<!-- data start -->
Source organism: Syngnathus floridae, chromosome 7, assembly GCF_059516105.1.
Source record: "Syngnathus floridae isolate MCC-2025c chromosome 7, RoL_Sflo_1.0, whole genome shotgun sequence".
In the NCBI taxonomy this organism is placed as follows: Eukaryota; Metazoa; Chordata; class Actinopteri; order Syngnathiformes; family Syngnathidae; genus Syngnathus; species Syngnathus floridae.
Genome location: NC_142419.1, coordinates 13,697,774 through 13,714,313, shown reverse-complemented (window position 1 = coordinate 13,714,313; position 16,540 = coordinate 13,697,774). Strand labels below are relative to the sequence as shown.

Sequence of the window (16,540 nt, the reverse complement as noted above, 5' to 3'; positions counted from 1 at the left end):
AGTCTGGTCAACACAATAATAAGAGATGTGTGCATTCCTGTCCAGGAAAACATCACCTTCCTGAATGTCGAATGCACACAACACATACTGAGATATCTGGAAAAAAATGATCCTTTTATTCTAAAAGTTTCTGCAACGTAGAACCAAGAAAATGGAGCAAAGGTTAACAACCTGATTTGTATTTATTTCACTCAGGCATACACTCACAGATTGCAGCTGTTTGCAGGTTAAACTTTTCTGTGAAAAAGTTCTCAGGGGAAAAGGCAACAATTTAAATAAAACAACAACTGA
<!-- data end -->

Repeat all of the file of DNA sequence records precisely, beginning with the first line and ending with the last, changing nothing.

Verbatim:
Source organism: Syngnathus floridae, chromosome 7, assembly GCF_059516105.1.
Source record: "Syngnathus floridae isolate MCC-2025c chromosome 7, RoL_Sflo_1.0, whole genome shotgun sequence".
In the NCBI taxonomy this organism is placed as follows: Eukaryota; Metazoa; Chordata; class Actinopteri; order Syngnathiformes; family Syngnathidae; genus Syngnathus; species Syngnathus floridae.
Genome location: NC_142419.1, coordinates 13,697,774 through 13,714,313, shown reverse-complemented (window position 1 = coordinate 13,714,313; position 16,540 = coordinate 13,697,774). Strand labels below are relative to the sequence as shown.

Sequence of the window (16,540 nt, the reverse complement as noted above, 5' to 3'; positions counted from 1 at the left end):
AGTCTGGTCAACACAATAATAAGAGATGTGTGCATTCCTGTCCAGGAAAACATCACCTTCCTGAATGTCGAATGCACACAACACATACTGAGATATCTGGAAAAAAATGATCCTTTTATTCTAAAAGTTTCTGCAACGTAGAACCAAGAAAATGGAGCAAAGGTTAACAACCTGATTTGTATTTATTTCACTCAGGCATACACTCACAGATTGCAGCTGTTTGCAGGTTAAACTTTTCTGTGAAAAAGTTCTCAGGGGAAAAGGCAACAATTTAAATAAAACAACAACTGA